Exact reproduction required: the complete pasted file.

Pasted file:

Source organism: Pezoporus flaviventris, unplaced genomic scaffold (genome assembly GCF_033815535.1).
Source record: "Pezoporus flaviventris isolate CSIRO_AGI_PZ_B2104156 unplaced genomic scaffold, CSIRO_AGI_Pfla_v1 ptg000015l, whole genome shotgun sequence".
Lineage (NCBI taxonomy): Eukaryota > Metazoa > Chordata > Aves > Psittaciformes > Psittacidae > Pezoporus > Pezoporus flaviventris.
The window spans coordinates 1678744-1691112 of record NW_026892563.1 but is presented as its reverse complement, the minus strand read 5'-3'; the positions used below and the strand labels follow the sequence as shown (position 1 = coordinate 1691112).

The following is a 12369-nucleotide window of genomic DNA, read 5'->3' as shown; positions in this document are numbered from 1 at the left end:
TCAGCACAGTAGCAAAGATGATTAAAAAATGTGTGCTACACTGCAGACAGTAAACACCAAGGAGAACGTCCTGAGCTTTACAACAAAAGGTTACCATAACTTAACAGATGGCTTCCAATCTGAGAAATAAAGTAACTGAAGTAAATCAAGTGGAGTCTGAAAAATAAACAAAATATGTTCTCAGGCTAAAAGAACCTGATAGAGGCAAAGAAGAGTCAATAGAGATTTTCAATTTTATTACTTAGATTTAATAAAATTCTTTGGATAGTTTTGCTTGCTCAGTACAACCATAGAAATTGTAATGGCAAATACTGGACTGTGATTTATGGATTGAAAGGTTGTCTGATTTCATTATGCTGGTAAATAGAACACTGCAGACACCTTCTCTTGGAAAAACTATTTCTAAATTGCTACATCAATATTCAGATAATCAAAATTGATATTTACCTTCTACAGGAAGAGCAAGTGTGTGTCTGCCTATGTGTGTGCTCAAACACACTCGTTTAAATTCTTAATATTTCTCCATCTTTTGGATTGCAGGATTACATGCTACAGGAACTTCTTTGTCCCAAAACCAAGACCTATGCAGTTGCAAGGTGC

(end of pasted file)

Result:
Source organism: Pezoporus flaviventris, unplaced genomic scaffold (genome assembly GCF_033815535.1).
Source record: "Pezoporus flaviventris isolate CSIRO_AGI_PZ_B2104156 unplaced genomic scaffold, CSIRO_AGI_Pfla_v1 ptg000015l, whole genome shotgun sequence".
Lineage (NCBI taxonomy): Eukaryota > Metazoa > Chordata > Aves > Psittaciformes > Psittacidae > Pezoporus > Pezoporus flaviventris.
The window spans coordinates 1678744-1691112 of record NW_026892563.1 but is presented as its reverse complement, the minus strand read 5'-3'; the positions used below and the strand labels follow the sequence as shown (position 1 = coordinate 1691112).

The following is a 12369-nucleotide window of genomic DNA, read 5'->3' as shown; positions in this document are numbered from 1 at the left end:
TCAGCACAGTAGCAAAGATGATTAAAAAATGTGTGCTACACTGCAGACAGTAAACACCAAGGAGAACGTCCTGAGCTTTACAACAAAAGGTTACCATAACTTAACAGATGGCTTCCAATCTGAGAAATAAAGTAACTGAAGTAAATCAAGTGGAGTCTGAAAAATAAACAAAATATGTTCTCAGGCTAAAAGAACCTGATAGAGGCAAAGAAGAGTCAATAGAGATTTTCAATTTTATTACTTAGATTTAATAAAATTCTTTGGATAGTTTTGCTTGCTCAGTACAACCATAGAAATTGTAATGGCAAATACTGGACTGTGATTTATGGATTGAAAGGTTGTCTGATTTCATTATGCTGGTAAATAGAACACTGCAGACACCTTCTCTTGGAAAAACTATTTCTAAATTGCTACATCAATATTCAGATAATCAAAATTGATATTTACCTTCTACAGGAAGAGCAAGTGTGTGTCTGCCTATGTGTGTGCTCAAACACACTCGTTTAAATTCTTAATATTTCTCCATCTTTTGGATTGCAGGATTACATGCTACAGGAACTTCTTTGTCCCAAAACCAAGACCTATGCAGTTGCAAGGTGC